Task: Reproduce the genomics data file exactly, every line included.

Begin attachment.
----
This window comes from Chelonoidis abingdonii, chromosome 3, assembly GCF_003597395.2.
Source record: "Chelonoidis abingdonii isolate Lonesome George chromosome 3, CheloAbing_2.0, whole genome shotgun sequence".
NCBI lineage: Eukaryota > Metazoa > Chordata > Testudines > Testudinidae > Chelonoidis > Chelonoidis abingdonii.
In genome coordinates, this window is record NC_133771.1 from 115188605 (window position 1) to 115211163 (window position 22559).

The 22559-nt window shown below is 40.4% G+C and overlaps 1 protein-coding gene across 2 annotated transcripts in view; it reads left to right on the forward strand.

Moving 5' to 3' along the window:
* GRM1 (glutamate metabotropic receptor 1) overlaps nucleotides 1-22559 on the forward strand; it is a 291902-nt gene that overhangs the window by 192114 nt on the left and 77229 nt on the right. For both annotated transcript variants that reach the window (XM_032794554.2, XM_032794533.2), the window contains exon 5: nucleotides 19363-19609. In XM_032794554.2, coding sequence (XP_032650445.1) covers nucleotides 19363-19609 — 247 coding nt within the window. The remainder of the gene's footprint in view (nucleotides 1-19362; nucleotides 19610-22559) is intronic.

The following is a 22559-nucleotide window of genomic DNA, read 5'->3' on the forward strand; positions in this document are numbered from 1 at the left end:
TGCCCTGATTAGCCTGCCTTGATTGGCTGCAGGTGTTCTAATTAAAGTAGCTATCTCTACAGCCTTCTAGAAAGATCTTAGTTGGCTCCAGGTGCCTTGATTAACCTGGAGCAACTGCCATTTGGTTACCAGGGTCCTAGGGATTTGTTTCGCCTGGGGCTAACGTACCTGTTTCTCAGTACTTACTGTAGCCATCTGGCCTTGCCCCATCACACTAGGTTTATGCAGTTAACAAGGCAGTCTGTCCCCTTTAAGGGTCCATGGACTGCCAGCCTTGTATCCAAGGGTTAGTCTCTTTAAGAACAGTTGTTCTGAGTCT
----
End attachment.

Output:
This window comes from Chelonoidis abingdonii, chromosome 3, assembly GCF_003597395.2.
Source record: "Chelonoidis abingdonii isolate Lonesome George chromosome 3, CheloAbing_2.0, whole genome shotgun sequence".
NCBI lineage: Eukaryota > Metazoa > Chordata > Testudines > Testudinidae > Chelonoidis > Chelonoidis abingdonii.
In genome coordinates, this window is record NC_133771.1 from 115188605 (window position 1) to 115211163 (window position 22559).

The 22559-nt window shown below is 40.4% G+C and overlaps 1 protein-coding gene across 2 annotated transcripts in view; it reads left to right on the forward strand.

Moving 5' to 3' along the window:
* GRM1 (glutamate metabotropic receptor 1) overlaps nucleotides 1-22559 on the forward strand; it is a 291902-nt gene that overhangs the window by 192114 nt on the left and 77229 nt on the right. For both annotated transcript variants that reach the window (XM_032794554.2, XM_032794533.2), the window contains exon 5: nucleotides 19363-19609. In XM_032794554.2, coding sequence (XP_032650445.1) covers nucleotides 19363-19609 — 247 coding nt within the window. The remainder of the gene's footprint in view (nucleotides 1-19362; nucleotides 19610-22559) is intronic.

The following is a 22559-nucleotide window of genomic DNA, read 5'->3' on the forward strand; positions in this document are numbered from 1 at the left end:
TGCCCTGATTAGCCTGCCTTGATTGGCTGCAGGTGTTCTAATTAAAGTAGCTATCTCTACAGCCTTCTAGAAAGATCTTAGTTGGCTCCAGGTGCCTTGATTAACCTGGAGCAACTGCCATTTGGTTACCAGGGTCCTAGGGATTTGTTTCGCCTGGGGCTAACGTACCTGTTTCTCAGTACTTACTGTAGCCATCTGGCCTTGCCCCATCACACTAGGTTTATGCAGTTAACAAGGCAGTCTGTCCCCTTTAAGGGTCCATGGACTGCCAGCCTTGTATCCAAGGGTTAGTCTCTTTAAGAACAGTTGTTCTGAGTCT